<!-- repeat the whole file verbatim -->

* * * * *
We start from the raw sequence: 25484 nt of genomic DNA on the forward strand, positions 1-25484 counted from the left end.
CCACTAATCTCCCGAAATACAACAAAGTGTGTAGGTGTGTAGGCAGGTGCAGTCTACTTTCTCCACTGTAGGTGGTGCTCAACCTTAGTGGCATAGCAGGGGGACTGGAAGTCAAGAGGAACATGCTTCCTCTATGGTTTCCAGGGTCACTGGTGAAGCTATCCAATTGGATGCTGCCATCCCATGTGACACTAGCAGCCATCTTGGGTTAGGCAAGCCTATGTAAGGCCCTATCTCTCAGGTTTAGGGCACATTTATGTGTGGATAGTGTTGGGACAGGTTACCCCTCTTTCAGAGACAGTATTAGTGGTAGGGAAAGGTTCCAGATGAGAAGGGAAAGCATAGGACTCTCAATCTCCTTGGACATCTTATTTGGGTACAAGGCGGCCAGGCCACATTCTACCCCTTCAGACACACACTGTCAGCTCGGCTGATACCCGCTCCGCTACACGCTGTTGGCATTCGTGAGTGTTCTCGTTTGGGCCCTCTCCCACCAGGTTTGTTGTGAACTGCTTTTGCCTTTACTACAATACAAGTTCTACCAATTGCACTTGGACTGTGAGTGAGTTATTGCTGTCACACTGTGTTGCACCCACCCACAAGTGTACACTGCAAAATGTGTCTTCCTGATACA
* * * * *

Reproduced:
We start from the raw sequence: 25484 nt of genomic DNA on the forward strand, positions 1-25484 counted from the left end.
CCACTAATCTCCCGAAATACAACAAAGTGTGTAGGTGTGTAGGCAGGTGCAGTCTACTTTCTCCACTGTAGGTGGTGCTCAACCTTAGTGGCATAGCAGGGGGACTGGAAGTCAAGAGGAACATGCTTCCTCTATGGTTTCCAGGGTCACTGGTGAAGCTATCCAATTGGATGCTGCCATCCCATGTGACACTAGCAGCCATCTTGGGTTAGGCAAGCCTATGTAAGGCCCTATCTCTCAGGTTTAGGGCACATTTATGTGTGGATAGTGTTGGGACAGGTTACCCCTCTTTCAGAGACAGTATTAGTGGTAGGGAAAGGTTCCAGATGAGAAGGGAAAGCATAGGACTCTCAATCTCCTTGGACATCTTATTTGGGTACAAGGCGGCCAGGCCACATTCTACCCCTTCAGACACACACTGTCAGCTCGGCTGATACCCGCTCCGCTACACGCTGTTGGCATTCGTGAGTGTTCTCGTTTGGGCCCTCTCCCACCAGGTTTGTTGTGAACTGCTTTTGCCTTTACTACAATACAAGTTCTACCAATTGCACTTGGACTGTGAGTGAGTTATTGCTGTCACACTGTGTTGCACCCACCCACAAGTGTACACTGCAAAATGTGTCTTCCTGATACA